Iii-C2 Homogeneity

As each and are conic, and therefore are positively homogeneous in . That is to say, , . Positive homogeneity induces a similar property on : [Solution Homogeneity] For all , , and compact intervals , if , .

Iii-C3 Equivalent Minimal Coordinate Systems

In light of (25), for a set of contacts , we have that for all solutions . As in Lemma II-C, it will be useful to analyze the the evolution of a minimal-coordinate representation of ’s projection onto . Let be a matrix with columns that constitute an orthogonal basis of . Therefore is an orthogonal projector onto and

(26)
(27)

Therefore, by defining a new set of contacts with equal size to such that , we have that

(28)
(29)
(30)

We denote the collection of contact sets of this size that comply with the full rank condition (30) as

(31)

Note that does not imply that all of the rows of are linearly independent; for systems with many contacts, will have many more rows than columns, and in this case implies that for every element of the velocity , there exists a contact that can perturb it.

Iii-C4 Energy Dissipation

A basic behvaior of inelastic impacts is that they dissipate kinetic energy . We now examine the dissipative properties of the model, which function both as a sanity check on its physical realism and as a device to prove critical theoretical properties. On inspection of (7)–(8) and (14), must be non-increasing, and furthermore, unless is stationary, it will decrease by a non-zero amount: [Dissipation] Let and . Then is non-increasing. Let , and let be a compact interval. If and , constant implies constant.

Proof.

See Appendix -A. ∎

One might then wonder if is strictly decreasing on . This would obviously be untrue if there existed a with as would be an element of for all compact . We will denote the collection of contacts that do not have this property as

(32)

Critically, covers most situations in robotics, including grasping and locomotion, with the notable exception being jamming against an immovable surface. Sums-of-squares programming [21], a form of convex optimization, can be used to certify membership in .

Theorem III-C4 and Lemma III-C4 have the immediate implication that strictly decreases on on for : [Strict Dissipation] Let and a compact interval. If and , is strictly decreasing.

Iv Finite Time Termination

While solutions to the underlying differential inclusion are guaranteed to exist in the multi-contact model, we have yet to show that they are guaranteed to terminate, as in Routh’s single-contact method. There have been termination proofs for other simultaneous impact models (e.g. [30]), but only under non-trivial assumptions (no friction; limited number of contacts; smaller space of solutions; etc.). We show what we understand to be the most permissive guarantee of termination: For any pre-impact velocity for a contact set , The differential inclusion (24) will resolve the impact by some time proportional to .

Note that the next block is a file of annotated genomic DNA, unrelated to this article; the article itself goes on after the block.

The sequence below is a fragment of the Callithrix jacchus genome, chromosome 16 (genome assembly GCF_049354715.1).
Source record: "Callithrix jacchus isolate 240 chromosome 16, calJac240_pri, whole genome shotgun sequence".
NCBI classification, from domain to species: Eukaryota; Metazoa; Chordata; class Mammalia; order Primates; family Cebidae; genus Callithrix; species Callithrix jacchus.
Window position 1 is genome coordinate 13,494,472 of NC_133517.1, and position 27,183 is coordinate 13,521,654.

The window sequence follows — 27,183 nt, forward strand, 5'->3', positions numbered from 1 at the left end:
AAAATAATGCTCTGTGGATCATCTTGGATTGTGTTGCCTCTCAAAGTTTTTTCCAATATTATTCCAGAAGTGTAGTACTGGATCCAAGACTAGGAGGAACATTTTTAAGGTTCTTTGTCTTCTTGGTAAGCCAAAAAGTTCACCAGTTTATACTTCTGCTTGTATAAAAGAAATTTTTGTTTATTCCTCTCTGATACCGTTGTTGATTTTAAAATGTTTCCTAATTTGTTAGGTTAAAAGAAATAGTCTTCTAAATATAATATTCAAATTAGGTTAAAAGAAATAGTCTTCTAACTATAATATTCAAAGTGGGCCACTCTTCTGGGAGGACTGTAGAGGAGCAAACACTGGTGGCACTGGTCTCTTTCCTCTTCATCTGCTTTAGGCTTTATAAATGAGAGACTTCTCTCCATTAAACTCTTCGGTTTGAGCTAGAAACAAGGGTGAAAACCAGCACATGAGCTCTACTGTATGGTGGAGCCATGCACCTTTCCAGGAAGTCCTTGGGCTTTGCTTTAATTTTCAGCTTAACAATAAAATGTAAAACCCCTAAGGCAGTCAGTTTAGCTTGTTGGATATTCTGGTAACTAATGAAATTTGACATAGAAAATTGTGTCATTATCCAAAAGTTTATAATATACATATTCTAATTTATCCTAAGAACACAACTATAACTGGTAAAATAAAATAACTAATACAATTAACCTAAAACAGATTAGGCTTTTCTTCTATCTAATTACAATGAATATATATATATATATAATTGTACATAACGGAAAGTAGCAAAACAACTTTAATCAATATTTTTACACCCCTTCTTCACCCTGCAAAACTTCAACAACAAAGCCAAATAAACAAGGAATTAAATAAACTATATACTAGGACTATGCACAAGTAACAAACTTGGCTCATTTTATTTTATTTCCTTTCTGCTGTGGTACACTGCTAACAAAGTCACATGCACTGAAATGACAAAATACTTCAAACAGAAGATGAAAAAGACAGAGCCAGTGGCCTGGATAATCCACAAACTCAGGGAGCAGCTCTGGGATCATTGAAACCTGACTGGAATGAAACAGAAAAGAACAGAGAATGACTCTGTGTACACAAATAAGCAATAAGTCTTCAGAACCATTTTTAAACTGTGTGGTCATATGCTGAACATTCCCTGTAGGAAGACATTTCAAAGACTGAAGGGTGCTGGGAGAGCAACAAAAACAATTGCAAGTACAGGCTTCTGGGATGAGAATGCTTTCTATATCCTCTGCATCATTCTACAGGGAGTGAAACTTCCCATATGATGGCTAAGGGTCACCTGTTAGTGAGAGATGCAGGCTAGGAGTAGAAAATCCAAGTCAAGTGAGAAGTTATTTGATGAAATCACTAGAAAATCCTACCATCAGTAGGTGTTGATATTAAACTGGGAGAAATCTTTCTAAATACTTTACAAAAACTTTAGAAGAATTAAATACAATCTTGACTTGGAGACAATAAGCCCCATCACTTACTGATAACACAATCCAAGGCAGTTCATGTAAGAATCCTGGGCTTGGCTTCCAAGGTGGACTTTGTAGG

We will show that this claim is true as a consequence of kinetic energy decreasing fast enough to force termination—a significant expansion of the claim in Theorem III-C4. Even though must always decrease, Theorem III-C4 does not forbid . In fact, it is not possible to create an instantaneous bound . For example, consider 2 frictionless, axis-aligned contacts such that . For every , we can pick a velocity

(33)
(34)

and arrive at . However as we take , converges to to boundary of and thus will only be ably to sustain a small for a small amount of time before terminating the impact. It remains possible that the aggregate energy dissipation over an interval of fixed nonzero length can be bounded away from zero. We establish a rigorous characterization of this quality by defining -dissipativity:

[-dissipativity] For a positive definite function , the system is said to be -dissipative, if for all , for all s.t. , if , . Denote the collection of contact sets with this property as

(35)

Unsurprisingly, if on and decreases at a known negative rate, we can show that any trajectory of the multi-contact system will exit at a time linearly bounded in : [Bounded Exit] Let be positive definite and let be -dissipative. Then , , .

Proof.

Assume WLOG by Lemma III-C2 that and that on . As is -dissipative, such that . A sequence can be iteratively constructed by Lemma III-C2 such that

Therefore with and by continuity of , . ∎

It is trivial to show that any contact set that complies with the strong assumption of -dissipativity is an element of , as otherwise and could be constant (i.e. ). Far more useful is that we will show Theorem IV arises from the converse: that every exhibits -dissipativity. This is particularly surprising for systems with not full rank, as could be large, yet the projection of onto could be arbitrary small, which in turn allows to be small. We observe that the rank of does not effect whether or not , as all solutions will fall into two categories: either is large, or the related minimal coordinate system will exit very quickly: ,

Proof.

See Appendix -B. ∎